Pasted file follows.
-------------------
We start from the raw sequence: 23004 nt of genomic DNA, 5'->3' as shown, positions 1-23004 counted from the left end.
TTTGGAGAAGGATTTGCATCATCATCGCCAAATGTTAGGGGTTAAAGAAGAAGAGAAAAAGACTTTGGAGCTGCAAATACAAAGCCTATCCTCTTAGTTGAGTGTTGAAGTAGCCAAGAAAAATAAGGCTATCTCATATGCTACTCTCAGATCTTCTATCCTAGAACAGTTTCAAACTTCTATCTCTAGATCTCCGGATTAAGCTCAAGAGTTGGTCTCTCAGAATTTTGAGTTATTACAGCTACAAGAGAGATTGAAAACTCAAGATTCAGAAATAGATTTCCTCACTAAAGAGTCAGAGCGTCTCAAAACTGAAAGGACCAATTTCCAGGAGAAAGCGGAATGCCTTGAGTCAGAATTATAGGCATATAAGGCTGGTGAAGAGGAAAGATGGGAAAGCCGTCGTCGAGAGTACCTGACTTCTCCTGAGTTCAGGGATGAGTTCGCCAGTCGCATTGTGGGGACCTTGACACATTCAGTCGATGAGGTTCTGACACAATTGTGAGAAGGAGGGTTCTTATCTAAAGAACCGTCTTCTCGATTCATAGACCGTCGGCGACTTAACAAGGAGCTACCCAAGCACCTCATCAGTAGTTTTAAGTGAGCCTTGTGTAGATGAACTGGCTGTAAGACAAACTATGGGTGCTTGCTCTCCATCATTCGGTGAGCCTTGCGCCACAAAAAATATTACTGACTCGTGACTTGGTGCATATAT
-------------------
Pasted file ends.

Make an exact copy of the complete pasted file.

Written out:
We start from the raw sequence: 23004 nt of genomic DNA, 5'->3' as shown, positions 1-23004 counted from the left end.
TTTGGAGAAGGATTTGCATCATCATCGCCAAATGTTAGGGGTTAAAGAAGAAGAGAAAAAGACTTTGGAGCTGCAAATACAAAGCCTATCCTCTTAGTTGAGTGTTGAAGTAGCCAAGAAAAATAAGGCTATCTCATATGCTACTCTCAGATCTTCTATCCTAGAACAGTTTCAAACTTCTATCTCTAGATCTCCGGATTAAGCTCAAGAGTTGGTCTCTCAGAATTTTGAGTTATTACAGCTACAAGAGAGATTGAAAACTCAAGATTCAGAAATAGATTTCCTCACTAAAGAGTCAGAGCGTCTCAAAACTGAAAGGACCAATTTCCAGGAGAAAGCGGAATGCCTTGAGTCAGAATTATAGGCATATAAGGCTGGTGAAGAGGAAAGATGGGAAAGCCGTCGTCGAGAGTACCTGACTTCTCCTGAGTTCAGGGATGAGTTCGCCAGTCGCATTGTGGGGACCTTGACACATTCAGTCGATGAGGTTCTGACACAATTGTGAGAAGGAGGGTTCTTATCTAAAGAACCGTCTTCTCGATTCATAGACCGTCGGCGACTTAACAAGGAGCTACCCAAGCACCTCATCAGTAGTTTTAAGTGAGCCTTGTGTAGATGAACTGGCTGTAAGACAAACTATGGGTGCTTGCTCTCCATCATTCGGTGAGCCTTGCGCCACAAAAAATATTACTGACTCGTGACTTGGTGCATATAT